Retired? Here are 4 Hobbies to Improve Your Well-Being

May 18, 2021

Retiree Hobbies Image

Whether you are recently retired or have been for years, it can be hard to turn off the part of your brain that wants to keep staying busy. And while images of retirement usually show seniors relaxing on the beach or traveling in an RV, we all know retirement isn’t a vacation day, every day.

So how do you stay busy without clocking in at work? Research suggests picking up a hobby.

The lost art of having a hobby

In our pre-retirement years, it’s easy to dismiss the idea of having hobbies—there is simply too much to get done! From going to work to taking care of a family to running a household, there are many variables that contribute to a lack of free time.

And over the course of a few generations, this “too busy” mindset has spilled over into our communities. From recreational sports leagues to groups like PTAs and civic clubs, there has been a significant decrease in community engagement. In fact, a recent report revealed that nearly 70% of organizations are struggling to grow membership.

And yet, the numbers show that it isn’t so much that we don’t have free time, but rather, it is how we choose to spend it. For instance, adults spend an average of 38 minutes a day on Facebook and those aged 60 and older clock in over four hours of screen time a day (including checking social media and watching TV).

All this time we dedicate to our devices can be channeled into a new hobby that offers many benefits to our overall well-being. If you need some hobby inspiration, check out some of these ideas to get you started!


Playing games

Whether you prefer to shuffle up and deal or bust out the box of an old family favorite, card and board games are wonderful hobbies for a variety of reasons. For everyone gathered at the table, games can improve memory, lower the risk of Alzheimer’s, decrease blood pressure and sharpen fine motor skills. What’s more, gathering to play with friends and family brings laughter, which has a multitude of mental health benefits.

And games don’t always have to be of the board and card variety. Though video games were once thought to be for children, the average age of a video gamer nowadays is 35 years old and according to a recent survey, 15% of gamers are aged 55 and older! There are many games that are designed to meet older age groups and can offer improvements to your mental health. For instance, the gentle farming simulator “Stardew Valley” has been proven to help calm anxiety and there are many puzzle titles that offer several of the same cognitive boosts as completing a jigsaw puzzle.

 

Gardening

There are fewer things that offer a greater mental health boost than being in nature. In fact, a recent study of 20,000 people found that those who spent just two hours a week in a green space (such as a garden or park) experienced a significant boost in physical and mental health. The best part? The two hours can be spread across the week in any way (two hours at once, 17 minutes a day, etc.) and the benefits can still be achieved.

As journalist Richard Louv said, “Nature is not only nice to have, but it’s a have-to-have for physical health and cognitive functioning.” And you don’t have to look much further for nature than your own home. Whether you have a sprawling backyard or a small porch, you can reap the benefits of the outdoors by starting a garden. For even more of a well-being boost, you can grow these 10 plants that can enhance your mind and body!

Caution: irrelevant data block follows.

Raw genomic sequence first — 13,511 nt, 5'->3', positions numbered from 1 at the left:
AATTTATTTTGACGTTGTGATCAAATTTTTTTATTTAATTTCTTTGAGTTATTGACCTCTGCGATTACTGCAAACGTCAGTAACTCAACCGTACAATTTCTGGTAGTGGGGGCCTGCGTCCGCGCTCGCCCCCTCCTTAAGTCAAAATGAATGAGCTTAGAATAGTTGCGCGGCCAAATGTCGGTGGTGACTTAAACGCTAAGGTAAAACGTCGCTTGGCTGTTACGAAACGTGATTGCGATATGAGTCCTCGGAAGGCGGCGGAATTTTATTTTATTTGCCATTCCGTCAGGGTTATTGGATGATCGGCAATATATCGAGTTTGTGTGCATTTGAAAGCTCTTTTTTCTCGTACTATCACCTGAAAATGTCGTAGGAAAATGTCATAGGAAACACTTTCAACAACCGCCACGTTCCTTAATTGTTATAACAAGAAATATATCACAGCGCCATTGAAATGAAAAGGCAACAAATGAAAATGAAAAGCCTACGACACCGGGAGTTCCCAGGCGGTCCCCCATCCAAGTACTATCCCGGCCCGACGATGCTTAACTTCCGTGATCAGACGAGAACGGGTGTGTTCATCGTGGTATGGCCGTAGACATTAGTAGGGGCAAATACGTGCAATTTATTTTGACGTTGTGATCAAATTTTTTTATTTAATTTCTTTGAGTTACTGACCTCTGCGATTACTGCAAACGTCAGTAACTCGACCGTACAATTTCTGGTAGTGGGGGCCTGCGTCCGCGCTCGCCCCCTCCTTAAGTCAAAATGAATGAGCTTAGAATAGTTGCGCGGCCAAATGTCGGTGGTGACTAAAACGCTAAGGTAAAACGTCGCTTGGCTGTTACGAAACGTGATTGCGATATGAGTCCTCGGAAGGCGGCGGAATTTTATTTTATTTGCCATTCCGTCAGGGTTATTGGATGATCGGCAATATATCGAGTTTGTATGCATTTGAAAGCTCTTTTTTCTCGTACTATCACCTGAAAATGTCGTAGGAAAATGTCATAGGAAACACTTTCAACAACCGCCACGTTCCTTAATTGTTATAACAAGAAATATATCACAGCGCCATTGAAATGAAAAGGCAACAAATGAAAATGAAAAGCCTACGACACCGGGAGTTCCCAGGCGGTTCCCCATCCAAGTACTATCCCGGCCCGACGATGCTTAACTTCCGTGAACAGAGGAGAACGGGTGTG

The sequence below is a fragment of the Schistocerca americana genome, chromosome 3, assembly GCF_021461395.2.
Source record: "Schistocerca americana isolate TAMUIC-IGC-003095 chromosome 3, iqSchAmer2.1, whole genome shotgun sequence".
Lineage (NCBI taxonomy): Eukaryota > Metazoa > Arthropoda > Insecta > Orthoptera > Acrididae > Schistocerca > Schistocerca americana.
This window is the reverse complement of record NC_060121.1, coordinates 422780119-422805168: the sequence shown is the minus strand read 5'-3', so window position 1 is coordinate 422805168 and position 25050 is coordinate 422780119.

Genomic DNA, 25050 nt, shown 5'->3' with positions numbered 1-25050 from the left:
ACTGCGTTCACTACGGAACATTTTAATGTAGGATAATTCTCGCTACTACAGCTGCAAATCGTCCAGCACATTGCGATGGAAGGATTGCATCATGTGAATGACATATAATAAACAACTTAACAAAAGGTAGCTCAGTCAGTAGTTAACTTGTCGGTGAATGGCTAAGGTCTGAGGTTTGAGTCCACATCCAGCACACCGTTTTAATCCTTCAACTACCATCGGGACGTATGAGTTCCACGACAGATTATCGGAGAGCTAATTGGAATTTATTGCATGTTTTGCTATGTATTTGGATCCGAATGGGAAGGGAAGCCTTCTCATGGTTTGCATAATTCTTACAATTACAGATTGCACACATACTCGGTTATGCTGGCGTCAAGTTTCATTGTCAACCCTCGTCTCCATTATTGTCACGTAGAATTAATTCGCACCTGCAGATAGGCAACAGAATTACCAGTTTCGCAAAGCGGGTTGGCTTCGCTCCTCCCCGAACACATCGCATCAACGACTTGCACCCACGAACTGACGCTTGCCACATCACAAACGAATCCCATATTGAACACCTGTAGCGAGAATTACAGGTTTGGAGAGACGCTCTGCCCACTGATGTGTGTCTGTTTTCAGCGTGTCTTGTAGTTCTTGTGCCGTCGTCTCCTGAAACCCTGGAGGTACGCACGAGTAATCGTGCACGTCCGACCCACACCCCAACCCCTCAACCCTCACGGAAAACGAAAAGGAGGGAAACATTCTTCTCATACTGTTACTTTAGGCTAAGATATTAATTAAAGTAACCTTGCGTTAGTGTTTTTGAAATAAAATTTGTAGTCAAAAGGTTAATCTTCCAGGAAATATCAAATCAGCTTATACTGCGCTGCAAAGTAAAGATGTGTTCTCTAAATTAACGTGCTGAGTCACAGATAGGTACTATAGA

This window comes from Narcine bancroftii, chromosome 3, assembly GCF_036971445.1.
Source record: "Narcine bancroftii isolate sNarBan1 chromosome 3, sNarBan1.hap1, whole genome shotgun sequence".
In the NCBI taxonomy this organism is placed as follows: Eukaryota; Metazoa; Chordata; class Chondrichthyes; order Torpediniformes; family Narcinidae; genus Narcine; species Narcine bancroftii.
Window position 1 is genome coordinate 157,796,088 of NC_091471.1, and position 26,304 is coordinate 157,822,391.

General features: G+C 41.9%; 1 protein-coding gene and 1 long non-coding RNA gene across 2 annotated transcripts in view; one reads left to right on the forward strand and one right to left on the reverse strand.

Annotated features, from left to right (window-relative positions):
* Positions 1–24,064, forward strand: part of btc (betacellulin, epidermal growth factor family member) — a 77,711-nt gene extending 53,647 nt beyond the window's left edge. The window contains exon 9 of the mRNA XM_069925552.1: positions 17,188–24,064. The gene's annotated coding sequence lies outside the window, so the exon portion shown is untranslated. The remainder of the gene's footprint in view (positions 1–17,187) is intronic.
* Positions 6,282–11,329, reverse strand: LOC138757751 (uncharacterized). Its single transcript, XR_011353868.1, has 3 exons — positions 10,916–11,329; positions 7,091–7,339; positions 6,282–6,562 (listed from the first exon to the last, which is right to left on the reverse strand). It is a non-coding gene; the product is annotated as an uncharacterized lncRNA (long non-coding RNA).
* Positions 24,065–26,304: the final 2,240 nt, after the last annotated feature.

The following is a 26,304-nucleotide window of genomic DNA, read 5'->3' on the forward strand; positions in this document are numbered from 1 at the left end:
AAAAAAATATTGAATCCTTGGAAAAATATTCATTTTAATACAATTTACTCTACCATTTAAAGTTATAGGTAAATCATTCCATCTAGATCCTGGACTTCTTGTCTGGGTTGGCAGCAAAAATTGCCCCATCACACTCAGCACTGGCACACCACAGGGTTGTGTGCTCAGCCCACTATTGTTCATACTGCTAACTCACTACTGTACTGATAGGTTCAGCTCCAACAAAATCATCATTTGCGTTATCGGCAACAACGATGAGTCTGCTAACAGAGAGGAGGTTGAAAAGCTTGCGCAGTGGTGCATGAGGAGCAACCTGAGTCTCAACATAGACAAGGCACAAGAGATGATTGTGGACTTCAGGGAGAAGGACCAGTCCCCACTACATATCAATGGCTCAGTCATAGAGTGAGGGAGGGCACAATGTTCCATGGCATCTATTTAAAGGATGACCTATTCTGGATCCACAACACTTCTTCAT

Cooking or baking

Many people find great comfort in the act of cooking or baking and it is easy to see why. It can fill one’s heart with joy to create meals for their loved ones, which is always good for a mental health boost. But the bigger reason may be tied to the fact that working in the kitchen subconsciously has us practicing mindfulness.

When we cook or bake, we are engaging all five senses. We are watching the texture of the batter as it mixes, smelling the roast as it cooks, tasting the soup for flavor, touching the dough to test consistency and listening for the sizzle of the pan. Tuning into our senses is the very act of mindfulness, which helps improve concentration, reduce anxiety and balance our emotions.

Dancing

Now before you say, “I am bad at dancing,” hear us out! Dancing is an excellent activity for retirees because it hits on three key aspects of your well-being. First, it is a great form of exercise that doesn’t require much of a strain on the body. Second, the act of dancing offers several ways to sharpen cognitive function, including keeping with the beat and following steps. Finally, dancing with others encourages socializing, which is a key contributor to our mental health.

You don’t even have to attend an in-person class! If you’d rather stay closer to home, you can grab your partner or friends and try lessons online with a free YouTube account.

 

How to find people to share hobbies with

Sure, hobbies are great as solo activities. But communing with others who share your interests not only makes hobbies even more enjoyable,  but also offers the physical and mental health benefits that come with being with others.

If you are internet savvy, there are several websites that can help connect you to like-minded people, such as Meet Up and groups on Facebook. You can also check with your area’s parks and recreation department, senior centers and listings in your community newspaper or magazines to see what kind of groups and classes are offered.

The bottom line: Whether you are recently retired or have been for years, starting a hobby can offer many improvements to your overall well-being. Try a few different things and see what speaks to you: you will reap the most benefits if it is a hobby you truly enjoy.

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